Greater community control of the MPD, the police budget and the police oversight board could all see major changes under a new progressive majority.

Yates said MPD and Minneapolis City Council have hesitated to institute any real changes to policing.

“We should be able to make the changes that people want to see without having to go through a police force and the judicial system that ultimately is not interested in being accountable,” Yates said.

Any policy related to policing will either need the veto-proof support of nine council members or Frey, according to Yates.

Yates said he is confident this newest edition of the city council will bring change to MPD.

“I feel really hopeful about the next year, and I think that we can really pull this off and transform the system into something that can actually meet our needs,” Yates said.

Rent control

In 2021, voters approved a ballot measure that would allow the Minneapolis City Council to craft a rent control policy. Two years later, there is no policy.

The issue of rent control in Minneapolis has been in limbo since June when advance rent control failed when three council members who supported it were away observing Eid al-Adha.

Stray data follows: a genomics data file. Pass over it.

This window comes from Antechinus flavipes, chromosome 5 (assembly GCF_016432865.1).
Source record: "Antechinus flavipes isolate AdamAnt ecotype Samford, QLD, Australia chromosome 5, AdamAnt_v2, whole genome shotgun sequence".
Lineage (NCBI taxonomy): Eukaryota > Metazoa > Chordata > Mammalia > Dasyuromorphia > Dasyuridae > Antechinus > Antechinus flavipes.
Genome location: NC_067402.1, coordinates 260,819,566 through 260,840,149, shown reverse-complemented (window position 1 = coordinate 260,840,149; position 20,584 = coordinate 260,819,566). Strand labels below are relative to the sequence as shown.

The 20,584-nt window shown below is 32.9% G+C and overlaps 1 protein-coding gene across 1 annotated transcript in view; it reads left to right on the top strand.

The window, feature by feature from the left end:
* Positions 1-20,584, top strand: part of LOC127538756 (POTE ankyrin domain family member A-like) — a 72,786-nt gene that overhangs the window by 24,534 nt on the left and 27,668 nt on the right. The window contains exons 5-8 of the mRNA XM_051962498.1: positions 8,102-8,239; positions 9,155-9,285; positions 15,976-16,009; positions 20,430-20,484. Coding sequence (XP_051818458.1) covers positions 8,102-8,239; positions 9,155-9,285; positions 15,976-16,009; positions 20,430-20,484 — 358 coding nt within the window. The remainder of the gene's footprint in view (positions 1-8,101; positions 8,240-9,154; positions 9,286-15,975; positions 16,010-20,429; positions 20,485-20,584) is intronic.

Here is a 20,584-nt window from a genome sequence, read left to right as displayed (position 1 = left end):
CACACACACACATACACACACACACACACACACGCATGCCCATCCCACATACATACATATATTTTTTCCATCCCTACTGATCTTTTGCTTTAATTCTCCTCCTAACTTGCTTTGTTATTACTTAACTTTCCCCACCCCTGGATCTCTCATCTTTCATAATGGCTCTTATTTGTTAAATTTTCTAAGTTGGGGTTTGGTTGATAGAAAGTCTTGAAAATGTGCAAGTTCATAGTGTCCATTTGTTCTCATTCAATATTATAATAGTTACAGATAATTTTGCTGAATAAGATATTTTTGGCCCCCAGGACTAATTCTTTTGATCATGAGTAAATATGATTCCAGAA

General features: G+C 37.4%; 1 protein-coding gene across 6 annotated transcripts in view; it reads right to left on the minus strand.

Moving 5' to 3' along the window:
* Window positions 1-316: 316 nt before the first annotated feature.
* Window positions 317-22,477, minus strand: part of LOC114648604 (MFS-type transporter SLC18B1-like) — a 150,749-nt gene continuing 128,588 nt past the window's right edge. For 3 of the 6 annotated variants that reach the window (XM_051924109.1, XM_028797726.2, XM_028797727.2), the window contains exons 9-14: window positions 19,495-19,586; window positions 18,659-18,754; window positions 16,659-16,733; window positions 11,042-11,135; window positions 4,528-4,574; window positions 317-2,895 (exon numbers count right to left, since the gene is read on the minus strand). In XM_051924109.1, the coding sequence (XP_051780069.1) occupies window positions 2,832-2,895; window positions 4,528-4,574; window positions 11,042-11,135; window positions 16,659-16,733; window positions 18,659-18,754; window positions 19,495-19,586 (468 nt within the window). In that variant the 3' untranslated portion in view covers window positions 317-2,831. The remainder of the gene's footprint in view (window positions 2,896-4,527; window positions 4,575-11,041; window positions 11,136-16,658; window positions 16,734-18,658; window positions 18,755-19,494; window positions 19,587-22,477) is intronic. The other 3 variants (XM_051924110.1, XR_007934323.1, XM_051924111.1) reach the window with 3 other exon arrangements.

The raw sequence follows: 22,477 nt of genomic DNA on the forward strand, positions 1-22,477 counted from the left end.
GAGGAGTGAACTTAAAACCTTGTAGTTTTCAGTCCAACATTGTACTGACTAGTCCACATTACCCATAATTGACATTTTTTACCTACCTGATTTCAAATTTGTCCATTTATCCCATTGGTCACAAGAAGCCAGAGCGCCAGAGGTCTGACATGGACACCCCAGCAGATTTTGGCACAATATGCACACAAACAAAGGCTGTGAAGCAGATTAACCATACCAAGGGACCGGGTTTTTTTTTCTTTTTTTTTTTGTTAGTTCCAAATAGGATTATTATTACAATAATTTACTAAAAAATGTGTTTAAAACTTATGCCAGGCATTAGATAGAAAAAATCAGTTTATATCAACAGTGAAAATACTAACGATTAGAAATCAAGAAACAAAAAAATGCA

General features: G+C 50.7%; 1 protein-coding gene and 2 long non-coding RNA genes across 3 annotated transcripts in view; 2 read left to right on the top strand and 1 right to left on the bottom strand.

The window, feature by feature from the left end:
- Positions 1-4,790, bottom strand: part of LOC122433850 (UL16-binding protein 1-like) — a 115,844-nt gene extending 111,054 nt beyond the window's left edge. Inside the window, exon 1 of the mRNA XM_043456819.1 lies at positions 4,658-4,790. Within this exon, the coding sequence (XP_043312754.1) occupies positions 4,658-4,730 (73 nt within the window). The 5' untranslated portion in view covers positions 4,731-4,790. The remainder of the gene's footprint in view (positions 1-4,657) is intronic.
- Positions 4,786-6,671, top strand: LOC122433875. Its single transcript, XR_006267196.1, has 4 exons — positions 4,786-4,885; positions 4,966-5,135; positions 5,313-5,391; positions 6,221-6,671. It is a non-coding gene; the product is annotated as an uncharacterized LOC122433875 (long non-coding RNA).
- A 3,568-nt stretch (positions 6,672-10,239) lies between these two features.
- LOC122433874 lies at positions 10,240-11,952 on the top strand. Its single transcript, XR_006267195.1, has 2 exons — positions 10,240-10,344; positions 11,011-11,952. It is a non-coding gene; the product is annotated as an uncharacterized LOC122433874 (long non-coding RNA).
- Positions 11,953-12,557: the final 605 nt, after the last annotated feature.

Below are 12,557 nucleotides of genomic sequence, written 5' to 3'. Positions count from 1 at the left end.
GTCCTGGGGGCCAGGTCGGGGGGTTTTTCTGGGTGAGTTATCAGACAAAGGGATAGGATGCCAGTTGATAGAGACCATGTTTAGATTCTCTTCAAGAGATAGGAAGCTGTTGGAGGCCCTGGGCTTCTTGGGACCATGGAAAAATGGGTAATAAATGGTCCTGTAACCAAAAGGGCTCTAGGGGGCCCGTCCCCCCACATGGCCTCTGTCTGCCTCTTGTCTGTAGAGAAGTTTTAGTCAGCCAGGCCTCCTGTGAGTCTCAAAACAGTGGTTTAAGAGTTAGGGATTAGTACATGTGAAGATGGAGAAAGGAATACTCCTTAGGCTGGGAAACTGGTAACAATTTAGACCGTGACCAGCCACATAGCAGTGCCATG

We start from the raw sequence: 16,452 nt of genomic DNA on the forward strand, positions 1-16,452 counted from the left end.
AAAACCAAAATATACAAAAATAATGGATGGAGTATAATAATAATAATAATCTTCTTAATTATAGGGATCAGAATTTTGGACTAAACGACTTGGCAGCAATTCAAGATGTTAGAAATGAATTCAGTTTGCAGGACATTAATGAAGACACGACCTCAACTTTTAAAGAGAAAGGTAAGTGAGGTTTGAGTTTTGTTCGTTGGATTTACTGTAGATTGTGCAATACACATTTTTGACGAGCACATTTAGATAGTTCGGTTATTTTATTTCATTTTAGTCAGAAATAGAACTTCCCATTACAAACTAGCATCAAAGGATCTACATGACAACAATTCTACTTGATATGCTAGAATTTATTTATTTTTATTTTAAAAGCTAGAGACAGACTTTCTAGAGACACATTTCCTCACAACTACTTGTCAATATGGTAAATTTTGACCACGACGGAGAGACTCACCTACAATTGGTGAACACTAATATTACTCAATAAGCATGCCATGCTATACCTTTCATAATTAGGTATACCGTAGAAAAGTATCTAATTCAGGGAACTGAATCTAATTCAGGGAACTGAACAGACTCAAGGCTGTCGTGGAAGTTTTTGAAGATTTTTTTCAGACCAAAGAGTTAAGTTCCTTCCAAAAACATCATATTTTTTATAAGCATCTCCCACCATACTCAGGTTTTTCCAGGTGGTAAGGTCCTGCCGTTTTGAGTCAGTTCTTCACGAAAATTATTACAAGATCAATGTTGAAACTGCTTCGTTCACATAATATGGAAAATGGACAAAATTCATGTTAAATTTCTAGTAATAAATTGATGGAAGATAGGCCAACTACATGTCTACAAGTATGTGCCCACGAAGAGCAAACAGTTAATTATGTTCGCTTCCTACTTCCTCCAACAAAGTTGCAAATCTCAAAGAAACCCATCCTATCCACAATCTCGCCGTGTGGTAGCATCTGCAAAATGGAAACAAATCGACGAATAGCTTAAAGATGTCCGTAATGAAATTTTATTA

Co-Director of Inquilinxs Unidxs por Justicia (United Renters for Justice) Jennifer Arnold said everything has been nearly the same since the election.

“Not much has changed for renters before the election and after the election,” Arnold said. “There’s still a crisis. Rent keeps going up and folks are struggling to pay it.”

Prior to Eid, Frey vowed to veto the original bill which called for banning 3% increases on rent.

With the seven original supporters and new Councilmember Cashman, rent control still needs one vote to override a potential Frey veto.

Arnold said a compromise with Frey or the moderates would be the only way rent control reaches the November ballot.

“The only way that something passes is if the council can work with Frey to pass something and I don’t know if he’ll be willing to do that,” Arnold said. “It’s really up to the council and the mayor to figure out if they can do anything about that.”